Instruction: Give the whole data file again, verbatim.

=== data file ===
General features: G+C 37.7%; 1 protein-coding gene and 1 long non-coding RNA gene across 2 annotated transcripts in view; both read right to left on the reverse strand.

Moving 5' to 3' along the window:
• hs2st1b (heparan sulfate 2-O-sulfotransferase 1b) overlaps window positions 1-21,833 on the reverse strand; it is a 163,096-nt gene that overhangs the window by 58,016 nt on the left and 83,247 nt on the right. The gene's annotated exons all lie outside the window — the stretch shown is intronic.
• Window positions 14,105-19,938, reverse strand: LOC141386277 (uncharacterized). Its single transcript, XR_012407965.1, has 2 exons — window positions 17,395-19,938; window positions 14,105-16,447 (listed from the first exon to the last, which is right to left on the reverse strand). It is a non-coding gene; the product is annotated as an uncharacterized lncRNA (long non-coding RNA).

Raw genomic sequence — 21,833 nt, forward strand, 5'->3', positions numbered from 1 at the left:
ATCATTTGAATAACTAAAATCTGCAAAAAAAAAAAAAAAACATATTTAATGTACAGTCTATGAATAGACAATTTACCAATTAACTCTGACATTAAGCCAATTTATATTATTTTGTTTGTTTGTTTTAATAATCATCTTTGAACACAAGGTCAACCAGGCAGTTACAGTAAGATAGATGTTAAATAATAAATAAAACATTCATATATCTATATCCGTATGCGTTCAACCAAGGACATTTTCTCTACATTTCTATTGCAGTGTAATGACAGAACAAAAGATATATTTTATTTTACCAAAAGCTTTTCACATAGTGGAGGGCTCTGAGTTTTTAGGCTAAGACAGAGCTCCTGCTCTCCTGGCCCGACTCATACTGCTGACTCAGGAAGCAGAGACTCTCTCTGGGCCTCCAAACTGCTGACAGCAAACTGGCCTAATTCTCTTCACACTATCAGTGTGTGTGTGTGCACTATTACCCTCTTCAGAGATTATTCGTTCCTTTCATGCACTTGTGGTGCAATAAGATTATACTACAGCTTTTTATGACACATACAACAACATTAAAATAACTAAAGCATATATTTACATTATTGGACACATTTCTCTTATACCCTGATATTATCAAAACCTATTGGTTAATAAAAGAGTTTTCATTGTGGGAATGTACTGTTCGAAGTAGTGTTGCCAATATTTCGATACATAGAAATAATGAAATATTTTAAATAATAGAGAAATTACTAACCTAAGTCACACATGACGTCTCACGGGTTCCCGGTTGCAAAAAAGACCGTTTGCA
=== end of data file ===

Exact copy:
General features: G+C 37.7%; 1 protein-coding gene and 1 long non-coding RNA gene across 2 annotated transcripts in view; both read right to left on the reverse strand.

Moving 5' to 3' along the window:
• hs2st1b (heparan sulfate 2-O-sulfotransferase 1b) overlaps window positions 1-21,833 on the reverse strand; it is a 163,096-nt gene that overhangs the window by 58,016 nt on the left and 83,247 nt on the right. The gene's annotated exons all lie outside the window — the stretch shown is intronic.
• Window positions 14,105-19,938, reverse strand: LOC141386277 (uncharacterized). Its single transcript, XR_012407965.1, has 2 exons — window positions 17,395-19,938; window positions 14,105-16,447 (listed from the first exon to the last, which is right to left on the reverse strand). It is a non-coding gene; the product is annotated as an uncharacterized lncRNA (long non-coding RNA).

Raw genomic sequence — 21,833 nt, forward strand, 5'->3', positions numbered from 1 at the left:
ATCATTTGAATAACTAAAATCTGCAAAAAAAAAAAAAAAACATATTTAATGTACAGTCTATGAATAGACAATTTACCAATTAACTCTGACATTAAGCCAATTTATATTATTTTGTTTGTTTGTTTTAATAATCATCTTTGAACACAAGGTCAACCAGGCAGTTACAGTAAGATAGATGTTAAATAATAAATAAAACATTCATATATCTATATCCGTATGCGTTCAACCAAGGACATTTTCTCTACATTTCTATTGCAGTGTAATGACAGAACAAAAGATATATTTTATTTTACCAAAAGCTTTTCACATAGTGGAGGGCTCTGAGTTTTTAGGCTAAGACAGAGCTCCTGCTCTCCTGGCCCGACTCATACTGCTGACTCAGGAAGCAGAGACTCTCTCTGGGCCTCCAAACTGCTGACAGCAAACTGGCCTAATTCTCTTCACACTATCAGTGTGTGTGTGTGCACTATTACCCTCTTCAGAGATTATTCGTTCCTTTCATGCACTTGTGGTGCAATAAGATTATACTACAGCTTTTTATGACACATACAACAACATTAAAATAACTAAAGCATATATTTACATTATTGGACACATTTCTCTTATACCCTGATATTATCAAAACCTATTGGTTAATAAAAGAGTTTTCATTGTGGGAATGTACTGTTCGAAGTAGTGTTGCCAATATTTCGATACATAGAAATAATGAAATATTTTAAATAATAGAGAAATTACTAACCTAAGTCACACATGACGTCTCACGGGTTCCCGGTTGCAAAAAAGACCGTTTGCA